20 Arcadia Fellows in 3 years Many from outside Cambridge, not all librarians
Emma Modified Delphi approach (used in forecasting the future) - consultation with experts in the education and information fields via e-mail questionnaire and interviews Including trainee teachers, school librarians, academic librarians, educational technologists and others Literature review Developing a curriculum plus various supporting resources Examples of best practice Evidence toolkit Mapping of curriculum to SCONUL 7 pillars Preliminary findings presented at workshop
Emma The 2011 Demos report argues that helping young people navigate hugely variable Internet sources should be achieved not by tighter controls but by ensuring they can make informed judgements (4). The move towards independent learning is again key not just to our practices but in our thinking – we should think less about the internet causing harm (passive learning model) and instead focus on what young people bring to the technologies – helping them equip and empower themselves with an understanding of how to apply critical judgement. The Guardian’s high-provile digital literacy campaign for radical change to how ICT is taught and thought about in schools, JISC’s portfolio of projects around the digital library, data management, digital repositories, and Vitae’s events for the ‘Digital Researcher’ – all show that this concept of digital literacy or fluency is becoming of national importance (at last!). In this environment we have a chance to rehabilitate IL.
Jane holistic: supporting the whole process of researching and writing rather than just teaching traditional library skills modular: ongoing classes to meet the developing needs of students during their whole academic career, not just one-shot sessions embedded and flexible: can be implemented and taught not only by librarians but by study skills advisors, learning developers, supervisors and lecturers (depending on the needs and structure of the institution) active and assessed: containing a significant element of active and reflective learning, including peer assessment elements, in order to help students develop into informed and autonomous learners Transitional Transferable Transformational Transition occurs in learners, who enter university from a wide variety of backgrounds, but often need to make the transition from school to higher education. They also have to make the transition from dependent to autonomous learning. The curriculum content needs to be transferable, forming a part of education, not simply ‘library training.’ Information literacy fosters and develops appropriatebehaviour, approaches, cognitive functions and skills surrounding the use of information. In essence information literacy equips students with the capacity to generate their own strategies for dealing with new information contexts, for example when they leave higher education and enter the workplace. Finally, information literacy should be transformational for the learner, changing their attitude, behaviour, outlook and even their world-view. Therefore this curriculum has the potential to change lives and make a real difference to society.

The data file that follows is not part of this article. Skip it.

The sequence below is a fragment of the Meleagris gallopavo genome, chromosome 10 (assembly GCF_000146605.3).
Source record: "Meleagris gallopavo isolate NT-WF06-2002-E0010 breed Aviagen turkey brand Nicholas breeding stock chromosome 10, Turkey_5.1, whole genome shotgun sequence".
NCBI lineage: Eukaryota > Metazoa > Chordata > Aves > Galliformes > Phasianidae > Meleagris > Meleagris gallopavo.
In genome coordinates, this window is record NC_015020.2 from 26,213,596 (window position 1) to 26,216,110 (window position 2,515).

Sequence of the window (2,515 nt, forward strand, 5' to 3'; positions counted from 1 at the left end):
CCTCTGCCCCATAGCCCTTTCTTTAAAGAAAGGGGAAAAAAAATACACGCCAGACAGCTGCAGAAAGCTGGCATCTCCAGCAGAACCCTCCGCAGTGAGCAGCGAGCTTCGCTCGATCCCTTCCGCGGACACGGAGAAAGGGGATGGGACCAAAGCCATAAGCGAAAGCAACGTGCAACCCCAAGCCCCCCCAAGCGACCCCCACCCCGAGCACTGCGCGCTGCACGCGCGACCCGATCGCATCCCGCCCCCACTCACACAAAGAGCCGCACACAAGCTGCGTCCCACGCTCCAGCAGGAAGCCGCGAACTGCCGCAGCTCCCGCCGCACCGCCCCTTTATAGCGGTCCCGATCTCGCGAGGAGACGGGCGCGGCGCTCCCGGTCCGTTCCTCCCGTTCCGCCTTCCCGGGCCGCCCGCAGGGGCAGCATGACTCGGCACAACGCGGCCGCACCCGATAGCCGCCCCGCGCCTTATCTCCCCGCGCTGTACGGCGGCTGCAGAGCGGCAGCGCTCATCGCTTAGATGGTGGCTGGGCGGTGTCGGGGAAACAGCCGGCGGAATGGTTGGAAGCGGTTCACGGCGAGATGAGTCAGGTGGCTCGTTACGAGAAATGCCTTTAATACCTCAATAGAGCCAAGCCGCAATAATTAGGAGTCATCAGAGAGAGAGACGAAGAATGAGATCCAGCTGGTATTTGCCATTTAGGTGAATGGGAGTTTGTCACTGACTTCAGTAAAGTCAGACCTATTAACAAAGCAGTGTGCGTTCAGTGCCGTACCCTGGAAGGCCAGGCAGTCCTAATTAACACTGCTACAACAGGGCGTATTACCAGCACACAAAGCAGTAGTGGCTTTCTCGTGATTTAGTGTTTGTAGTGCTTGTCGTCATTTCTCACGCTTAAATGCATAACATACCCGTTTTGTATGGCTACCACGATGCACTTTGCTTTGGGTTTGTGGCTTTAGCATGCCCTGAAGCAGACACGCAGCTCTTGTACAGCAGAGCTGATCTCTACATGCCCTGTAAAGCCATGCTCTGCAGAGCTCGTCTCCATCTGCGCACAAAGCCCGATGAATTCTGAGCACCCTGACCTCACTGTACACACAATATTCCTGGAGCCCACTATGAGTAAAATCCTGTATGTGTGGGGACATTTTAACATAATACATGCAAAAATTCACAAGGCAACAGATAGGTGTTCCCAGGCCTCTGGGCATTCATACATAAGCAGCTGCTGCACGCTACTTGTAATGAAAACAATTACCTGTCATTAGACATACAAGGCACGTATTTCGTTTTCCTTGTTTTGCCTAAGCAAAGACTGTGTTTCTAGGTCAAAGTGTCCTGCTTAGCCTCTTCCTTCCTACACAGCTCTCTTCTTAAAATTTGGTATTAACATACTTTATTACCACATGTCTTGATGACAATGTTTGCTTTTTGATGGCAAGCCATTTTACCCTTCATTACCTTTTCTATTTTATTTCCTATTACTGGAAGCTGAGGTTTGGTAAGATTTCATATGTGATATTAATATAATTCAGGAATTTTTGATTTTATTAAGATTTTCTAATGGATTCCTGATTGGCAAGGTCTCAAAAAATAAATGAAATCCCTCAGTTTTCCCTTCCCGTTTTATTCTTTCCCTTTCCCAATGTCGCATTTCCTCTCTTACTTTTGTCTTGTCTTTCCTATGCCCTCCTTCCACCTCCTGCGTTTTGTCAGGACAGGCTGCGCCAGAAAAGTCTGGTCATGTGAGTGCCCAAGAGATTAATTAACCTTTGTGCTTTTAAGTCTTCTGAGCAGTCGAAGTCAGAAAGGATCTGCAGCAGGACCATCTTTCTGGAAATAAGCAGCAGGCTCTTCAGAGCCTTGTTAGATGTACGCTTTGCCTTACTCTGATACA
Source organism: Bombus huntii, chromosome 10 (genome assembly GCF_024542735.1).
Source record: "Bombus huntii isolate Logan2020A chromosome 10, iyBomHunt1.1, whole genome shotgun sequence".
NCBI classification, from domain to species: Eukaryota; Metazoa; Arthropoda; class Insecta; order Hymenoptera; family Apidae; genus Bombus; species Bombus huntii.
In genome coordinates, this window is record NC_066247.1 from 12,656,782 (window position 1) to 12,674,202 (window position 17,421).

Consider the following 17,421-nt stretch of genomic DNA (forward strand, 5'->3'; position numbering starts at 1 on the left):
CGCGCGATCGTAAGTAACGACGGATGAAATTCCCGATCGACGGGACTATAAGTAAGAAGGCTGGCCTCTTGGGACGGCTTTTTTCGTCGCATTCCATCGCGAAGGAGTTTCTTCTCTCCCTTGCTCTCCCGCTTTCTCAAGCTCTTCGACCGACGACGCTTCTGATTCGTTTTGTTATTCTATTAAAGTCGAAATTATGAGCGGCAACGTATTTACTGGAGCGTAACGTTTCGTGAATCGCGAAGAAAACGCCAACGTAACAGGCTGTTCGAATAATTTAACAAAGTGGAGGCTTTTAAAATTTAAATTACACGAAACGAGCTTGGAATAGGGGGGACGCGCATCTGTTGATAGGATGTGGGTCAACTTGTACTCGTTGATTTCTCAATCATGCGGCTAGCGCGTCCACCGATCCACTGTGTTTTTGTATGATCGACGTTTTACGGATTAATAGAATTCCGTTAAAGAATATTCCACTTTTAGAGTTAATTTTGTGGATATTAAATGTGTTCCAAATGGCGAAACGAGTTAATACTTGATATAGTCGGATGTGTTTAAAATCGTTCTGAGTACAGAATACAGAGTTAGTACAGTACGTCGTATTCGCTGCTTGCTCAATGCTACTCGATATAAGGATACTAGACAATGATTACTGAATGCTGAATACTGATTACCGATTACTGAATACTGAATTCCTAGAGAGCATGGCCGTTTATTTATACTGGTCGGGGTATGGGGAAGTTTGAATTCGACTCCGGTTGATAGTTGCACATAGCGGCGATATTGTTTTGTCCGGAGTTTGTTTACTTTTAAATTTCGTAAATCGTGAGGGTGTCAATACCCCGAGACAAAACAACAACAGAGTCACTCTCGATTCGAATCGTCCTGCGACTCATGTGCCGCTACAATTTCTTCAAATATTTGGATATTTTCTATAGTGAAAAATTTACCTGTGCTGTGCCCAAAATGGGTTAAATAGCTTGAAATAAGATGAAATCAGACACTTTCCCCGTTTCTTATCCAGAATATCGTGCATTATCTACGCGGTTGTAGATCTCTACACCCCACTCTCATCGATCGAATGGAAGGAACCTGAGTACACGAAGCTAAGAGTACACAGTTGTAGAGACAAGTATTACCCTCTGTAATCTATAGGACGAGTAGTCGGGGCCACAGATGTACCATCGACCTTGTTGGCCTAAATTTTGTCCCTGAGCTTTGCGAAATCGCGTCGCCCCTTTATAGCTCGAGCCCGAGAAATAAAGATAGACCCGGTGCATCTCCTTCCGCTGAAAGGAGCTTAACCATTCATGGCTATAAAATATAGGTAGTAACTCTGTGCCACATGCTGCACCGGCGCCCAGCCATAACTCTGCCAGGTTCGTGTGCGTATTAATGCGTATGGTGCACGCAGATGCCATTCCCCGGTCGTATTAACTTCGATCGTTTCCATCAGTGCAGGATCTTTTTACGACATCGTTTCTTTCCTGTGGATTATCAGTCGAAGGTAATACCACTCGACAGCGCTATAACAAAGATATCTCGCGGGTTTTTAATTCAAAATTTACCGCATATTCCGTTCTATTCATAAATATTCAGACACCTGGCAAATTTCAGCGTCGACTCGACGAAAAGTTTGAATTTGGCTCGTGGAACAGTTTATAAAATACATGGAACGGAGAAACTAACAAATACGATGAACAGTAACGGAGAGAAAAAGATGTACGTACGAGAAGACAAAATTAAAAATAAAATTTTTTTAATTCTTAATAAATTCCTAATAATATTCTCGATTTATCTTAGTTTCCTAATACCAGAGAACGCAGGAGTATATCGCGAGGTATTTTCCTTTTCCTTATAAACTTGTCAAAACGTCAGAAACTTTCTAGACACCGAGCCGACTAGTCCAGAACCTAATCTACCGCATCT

Jane The strands reflect the areas identified by our expert panelists and that arose in our own discussions and research. These are the themes that we believe constitute information literacy in its proper sense, as the foundation of lifelong learning as well as the ability to discern and evaluate in specific contexts such as academic scholarship.
How MIGHT it work – in a fictional HEI?
Story so far…… Who is interviewing?
ANCIL at LSE
Implementing ANCIL at LSE:A New Curriculum for Information Literacy Dr Jane Secker & Maria Bell University of York 26th March 2012 12pm
Background to ANCIL• Developed as part of Arcadia Programme at Cambridge University Library• Academic advisor: Prof. John Naughton• Research remit: Develop a new, revolutionary curriculum for information literacy in a digital age in 10 weeks! – Understand the needs of undergraduates entering HE over the coming 5 years – Map the current landscape of information literacy – Develop practical curriculum and supporting resources
MethodologyModified Delphi study – means of obtaining expert future forecasting – consulted widely in the fields of information and educationLiterature review – theoretical overview of the field – revealed conflicts in terminology, pedagogic approach, valuesExpert workshop – method, findings and preliminary curriculum presented – curriculum refined in light of feedback
What do we mean byinformation literacy? Digital fluency